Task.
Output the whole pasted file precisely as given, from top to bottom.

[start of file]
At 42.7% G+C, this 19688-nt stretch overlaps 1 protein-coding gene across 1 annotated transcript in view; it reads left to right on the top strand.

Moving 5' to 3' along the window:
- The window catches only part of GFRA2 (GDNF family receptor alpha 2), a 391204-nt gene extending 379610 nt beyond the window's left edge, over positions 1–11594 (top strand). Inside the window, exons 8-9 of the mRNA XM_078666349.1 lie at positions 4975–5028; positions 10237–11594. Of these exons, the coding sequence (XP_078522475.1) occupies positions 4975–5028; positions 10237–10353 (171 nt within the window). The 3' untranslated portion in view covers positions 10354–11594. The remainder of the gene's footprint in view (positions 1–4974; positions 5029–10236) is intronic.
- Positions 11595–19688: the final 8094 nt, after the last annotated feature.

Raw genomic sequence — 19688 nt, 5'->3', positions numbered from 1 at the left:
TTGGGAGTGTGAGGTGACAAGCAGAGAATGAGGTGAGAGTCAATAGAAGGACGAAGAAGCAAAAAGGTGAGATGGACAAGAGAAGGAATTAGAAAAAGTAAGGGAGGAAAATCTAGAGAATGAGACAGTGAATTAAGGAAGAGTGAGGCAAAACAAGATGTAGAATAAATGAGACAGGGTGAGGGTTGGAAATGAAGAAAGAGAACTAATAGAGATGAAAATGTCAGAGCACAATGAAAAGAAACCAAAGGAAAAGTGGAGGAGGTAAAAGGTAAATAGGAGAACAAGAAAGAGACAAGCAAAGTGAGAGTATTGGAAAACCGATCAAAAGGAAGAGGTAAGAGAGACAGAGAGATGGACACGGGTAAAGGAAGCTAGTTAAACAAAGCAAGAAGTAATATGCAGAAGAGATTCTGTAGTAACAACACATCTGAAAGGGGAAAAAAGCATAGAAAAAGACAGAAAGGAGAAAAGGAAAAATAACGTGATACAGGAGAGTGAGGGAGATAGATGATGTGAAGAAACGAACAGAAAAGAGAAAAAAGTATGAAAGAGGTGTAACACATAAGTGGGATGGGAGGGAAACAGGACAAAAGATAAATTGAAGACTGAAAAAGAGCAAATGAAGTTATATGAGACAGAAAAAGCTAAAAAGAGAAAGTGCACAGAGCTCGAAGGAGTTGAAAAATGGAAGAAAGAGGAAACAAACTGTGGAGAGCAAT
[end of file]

At 42.7% G+C, this 19688-nt stretch overlaps 1 protein-coding gene across 1 annotated transcript in view; it reads left to right on the top strand.

Moving 5' to 3' along the window:
- The window catches only part of GFRA2 (GDNF family receptor alpha 2), a 391204-nt gene extending 379610 nt beyond the window's left edge, over positions 1–11594 (top strand). Inside the window, exons 8-9 of the mRNA XM_078666349.1 lie at positions 4975–5028; positions 10237–11594. Of these exons, the coding sequence (XP_078522475.1) occupies positions 4975–5028; positions 10237–10353 (171 nt within the window). The 3' untranslated portion in view covers positions 10354–11594. The remainder of the gene's footprint in view (positions 1–4974; positions 5029–10236) is intronic.
- Positions 11595–19688: the final 8094 nt, after the last annotated feature.

Raw genomic sequence — 19688 nt, 5'->3', positions numbered from 1 at the left:
TTGGGAGTGTGAGGTGACAAGCAGAGAATGAGGTGAGAGTCAATAGAAGGACGAAGAAGCAAAAAGGTGAGATGGACAAGAGAAGGAATTAGAAAAAGTAAGGGAGGAAAATCTAGAGAATGAGACAGTGAATTAAGGAAGAGTGAGGCAAAACAAGATGTAGAATAAATGAGACAGGGTGAGGGTTGGAAATGAAGAAAGAGAACTAATAGAGATGAAAATGTCAGAGCACAATGAAAAGAAACCAAAGGAAAAGTGGAGGAGGTAAAAGGTAAATAGGAGAACAAGAAAGAGACAAGCAAAGTGAGAGTATTGGAAAACCGATCAAAAGGAAGAGGTAAGAGAGACAGAGAGATGGACACGGGTAAAGGAAGCTAGTTAAACAAAGCAAGAAGTAATATGCAGAAGAGATTCTGTAGTAACAACACATCTGAAAGGGGAAAAAAGCATAGAAAAAGACAGAAAGGAGAAAAGGAAAAATAACGTGATACAGGAGAGTGAGGGAGATAGATGATGTGAAGAAACGAACAGAAAAGAGAAAAAAGTATGAAAGAGGTGTAACACATAAGTGGGATGGGAGGGAAACAGGACAAAAGATAAATTGAAGACTGAAAAAGAGCAAATGAAGTTATATGAGACAGAAAAAGCTAAAAAGAGAAAGTGCACAGAGCTCGAAGGAGTTGAAAAATGGAAGAAAGAGGAAACAAACTGTGGAGAGCAAT